Fashion Week Flash Fiction

Every day as I arrive at Lincoln Center on my way to LaGuardia HS, I welcome the sight of fashionistas by the fountain, models in line at Starbucks, and crowds lining up for the runway shows.  In honor of Fashion Week 2014, here’s a little ditty (destined for Book 7 of 1001), about the pre-historic origins of fashion.  For more free stuff, join 1001/Qaraqbooks News.

Phöng-Tsüng-Chäng’s Tale (The Dawn of Fashion Sense)

             We have observed these humans for as long as we can remember.  Even in latter years, when this tribe stood up a little taller, or that tribe had slightly larger foreheads, the process took forever.  I feel like I’ve been waiting for them to emerge since the dawn of Time, since the first hydrogen twins went down on the first oxygen atom, since the first eukaryote wagged its tail, since the first dragonfly spread its wings, and since the first mammal coughed up a fur ball.  We are deeply concerned for their progress, and I care for them like my own cloud offspring.

            We were delighted when something besides flints and clubs sprung from inside their brains, something to explain the mysteries of the world, something imaginative.  I was flattered when they created a deity to explain the terrible shifts in the weather.  They named me Phöng-Tsüng-Chäng, onomatopoeic symbol of lightning and thunder!  I was so proud, I felt such connection to them, I wanted to bathe them in sunlight.

But as we all know, our chaotic interactions up in the atmosphere made that impossible.  We have to follow a low pressure day with a rainstorm, a bout of rain with a drying wind.  The humans were ungrateful: they stopped praising Phöng-Tsüng-Chäng; they behaved rudely at the stone shrines; they cursed the best of me, the sleet and hail and snow.  And they hid in their caves and tents, refusing to look up in adoration at the sky.

Then something wondrous happened: the first man, after carving up his prey for dinner and drying out the hide, wrapped his mate in a fur.  The mates, thrilled by this act of love, took up the practice and expanded it.  Using her new imagination, a female without enough yak material to cover her head used tendon and a bone needle, and stitched a bear cowl on top: I called it The Hot Hood.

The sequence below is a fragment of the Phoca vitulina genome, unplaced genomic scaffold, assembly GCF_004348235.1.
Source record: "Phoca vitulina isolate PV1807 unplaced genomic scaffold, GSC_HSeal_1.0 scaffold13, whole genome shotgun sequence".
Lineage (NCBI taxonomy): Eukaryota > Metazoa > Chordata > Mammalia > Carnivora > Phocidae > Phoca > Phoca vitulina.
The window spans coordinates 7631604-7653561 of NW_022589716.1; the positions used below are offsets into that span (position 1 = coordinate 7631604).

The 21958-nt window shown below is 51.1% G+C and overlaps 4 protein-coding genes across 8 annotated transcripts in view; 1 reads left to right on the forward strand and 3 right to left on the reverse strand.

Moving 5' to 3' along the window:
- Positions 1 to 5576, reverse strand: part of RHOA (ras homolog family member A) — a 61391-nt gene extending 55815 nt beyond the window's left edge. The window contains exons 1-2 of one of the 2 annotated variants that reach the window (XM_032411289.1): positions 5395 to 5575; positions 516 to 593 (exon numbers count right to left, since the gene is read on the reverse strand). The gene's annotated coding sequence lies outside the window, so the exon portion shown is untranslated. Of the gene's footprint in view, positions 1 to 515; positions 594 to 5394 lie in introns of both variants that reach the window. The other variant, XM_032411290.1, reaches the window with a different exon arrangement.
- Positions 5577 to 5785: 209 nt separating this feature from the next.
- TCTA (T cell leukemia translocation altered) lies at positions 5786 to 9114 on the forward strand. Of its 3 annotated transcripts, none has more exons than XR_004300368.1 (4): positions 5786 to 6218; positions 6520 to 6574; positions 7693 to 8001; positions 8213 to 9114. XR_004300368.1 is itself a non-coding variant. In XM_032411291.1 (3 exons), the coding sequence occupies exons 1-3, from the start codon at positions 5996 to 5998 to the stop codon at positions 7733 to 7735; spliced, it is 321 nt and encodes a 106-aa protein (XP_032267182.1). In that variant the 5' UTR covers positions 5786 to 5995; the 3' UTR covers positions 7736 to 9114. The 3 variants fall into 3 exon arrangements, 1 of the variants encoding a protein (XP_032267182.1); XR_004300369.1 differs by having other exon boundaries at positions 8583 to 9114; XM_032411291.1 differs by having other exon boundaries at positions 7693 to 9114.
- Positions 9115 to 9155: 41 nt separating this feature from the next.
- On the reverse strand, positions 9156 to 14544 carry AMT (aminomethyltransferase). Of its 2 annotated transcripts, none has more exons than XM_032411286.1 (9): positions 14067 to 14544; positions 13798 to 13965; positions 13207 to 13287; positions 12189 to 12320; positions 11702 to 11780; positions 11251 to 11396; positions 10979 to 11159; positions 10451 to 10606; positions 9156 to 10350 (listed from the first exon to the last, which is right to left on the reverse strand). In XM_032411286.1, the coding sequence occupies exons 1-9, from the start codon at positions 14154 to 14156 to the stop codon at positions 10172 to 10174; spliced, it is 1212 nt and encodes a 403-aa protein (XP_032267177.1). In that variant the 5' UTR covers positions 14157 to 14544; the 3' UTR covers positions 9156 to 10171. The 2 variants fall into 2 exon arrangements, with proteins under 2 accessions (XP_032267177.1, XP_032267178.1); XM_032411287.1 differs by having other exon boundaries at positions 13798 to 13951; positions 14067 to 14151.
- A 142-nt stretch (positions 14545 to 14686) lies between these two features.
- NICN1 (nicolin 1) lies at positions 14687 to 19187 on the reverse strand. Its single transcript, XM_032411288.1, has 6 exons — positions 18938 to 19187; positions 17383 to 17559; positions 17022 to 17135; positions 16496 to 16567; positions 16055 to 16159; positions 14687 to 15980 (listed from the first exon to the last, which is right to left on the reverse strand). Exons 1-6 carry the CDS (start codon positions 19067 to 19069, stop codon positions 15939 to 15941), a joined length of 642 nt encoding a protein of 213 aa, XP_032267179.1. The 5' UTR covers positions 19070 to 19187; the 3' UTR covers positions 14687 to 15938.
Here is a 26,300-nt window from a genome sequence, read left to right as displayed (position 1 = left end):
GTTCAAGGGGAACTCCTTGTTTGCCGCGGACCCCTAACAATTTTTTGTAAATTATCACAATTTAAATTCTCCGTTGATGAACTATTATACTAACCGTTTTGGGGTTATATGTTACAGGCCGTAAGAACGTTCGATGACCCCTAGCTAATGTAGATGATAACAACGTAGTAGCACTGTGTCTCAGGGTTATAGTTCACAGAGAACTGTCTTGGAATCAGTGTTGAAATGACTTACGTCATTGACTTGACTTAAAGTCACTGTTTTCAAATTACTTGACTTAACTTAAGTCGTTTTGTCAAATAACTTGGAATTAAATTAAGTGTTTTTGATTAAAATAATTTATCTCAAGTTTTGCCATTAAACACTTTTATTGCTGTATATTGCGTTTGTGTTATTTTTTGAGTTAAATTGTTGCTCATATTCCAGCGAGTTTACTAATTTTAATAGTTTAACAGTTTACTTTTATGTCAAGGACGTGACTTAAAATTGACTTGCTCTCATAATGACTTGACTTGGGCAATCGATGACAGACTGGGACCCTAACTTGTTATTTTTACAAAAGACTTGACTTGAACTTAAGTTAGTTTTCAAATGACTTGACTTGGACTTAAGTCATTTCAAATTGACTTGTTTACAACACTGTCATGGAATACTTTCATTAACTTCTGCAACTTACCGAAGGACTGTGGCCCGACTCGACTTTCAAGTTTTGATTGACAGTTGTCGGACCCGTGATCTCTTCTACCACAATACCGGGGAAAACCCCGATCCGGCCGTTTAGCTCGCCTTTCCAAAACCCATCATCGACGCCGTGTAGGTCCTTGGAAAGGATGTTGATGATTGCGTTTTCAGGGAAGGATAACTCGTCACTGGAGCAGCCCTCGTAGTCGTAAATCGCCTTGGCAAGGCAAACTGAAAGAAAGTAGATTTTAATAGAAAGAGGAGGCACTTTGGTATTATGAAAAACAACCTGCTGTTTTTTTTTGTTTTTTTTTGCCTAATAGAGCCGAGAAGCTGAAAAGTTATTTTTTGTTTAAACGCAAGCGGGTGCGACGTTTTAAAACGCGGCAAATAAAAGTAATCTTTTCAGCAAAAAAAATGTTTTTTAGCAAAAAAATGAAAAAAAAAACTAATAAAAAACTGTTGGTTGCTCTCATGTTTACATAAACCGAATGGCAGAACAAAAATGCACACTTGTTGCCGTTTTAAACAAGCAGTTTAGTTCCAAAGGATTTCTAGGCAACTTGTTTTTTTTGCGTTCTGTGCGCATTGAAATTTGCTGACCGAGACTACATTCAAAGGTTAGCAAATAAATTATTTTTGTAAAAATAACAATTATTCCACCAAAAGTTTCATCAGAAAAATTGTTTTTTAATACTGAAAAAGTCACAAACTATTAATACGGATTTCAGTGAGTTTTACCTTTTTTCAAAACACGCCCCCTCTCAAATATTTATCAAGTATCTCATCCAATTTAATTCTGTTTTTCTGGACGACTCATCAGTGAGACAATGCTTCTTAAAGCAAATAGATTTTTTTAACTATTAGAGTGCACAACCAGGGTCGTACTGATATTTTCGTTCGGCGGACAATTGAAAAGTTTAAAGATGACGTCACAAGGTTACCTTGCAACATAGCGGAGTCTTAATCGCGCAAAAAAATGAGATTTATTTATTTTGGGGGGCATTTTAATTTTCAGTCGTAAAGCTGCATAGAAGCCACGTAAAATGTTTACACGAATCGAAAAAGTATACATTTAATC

A new line of Spring frocks appeared, the grass skirt and bosom laurel look: Fig Leaves to Die For.  And for that sultry style beside the fireplace, she tanned skins for weeks to achieve that diaphanous mode: Come Hither, Caveman.  I loved each and every new vogue trotted out from the cave, as a paean to womankind, as a creative act of the new human mind, and as pure Beauty: Twig Envy, The Long and Short of It, Fall From Grace, My Little Henna Thing, Wraparound Gal, Big and Tall Fertility Goddess.

Why did we keep pelting them with hail and ice?  Do you think I still played the Angry Goddess for their insolence and rude behavior?  Do I bring up the fashion craze to whine that they were more interested in hemlines than Phöng-Tsüng-Chäng?  Just the opposite!  I was never more in love with our humans, and I never wished them (too much) harm.  But when the sun came out, and the ground warmed up, and everything human heated up, the males went on a frenzy, and the grass skirts came off.  We thought centuries of warm weather aided the growth of their brains, but it enflamed the growth of other organs.  All the beautiful styles disappeared; the inventory gone, the rack empty.

After all my waiting, after my celebration of human imagination, I would not stand for it.  So even on the warmest days, I send them a shower or a breeze, in hopes that someone will invent the parasol.  Now that it’s cooling down again, and multi-beast furs are all the rage, let them freeze, let them accessorize.  It’s good for their smarts.

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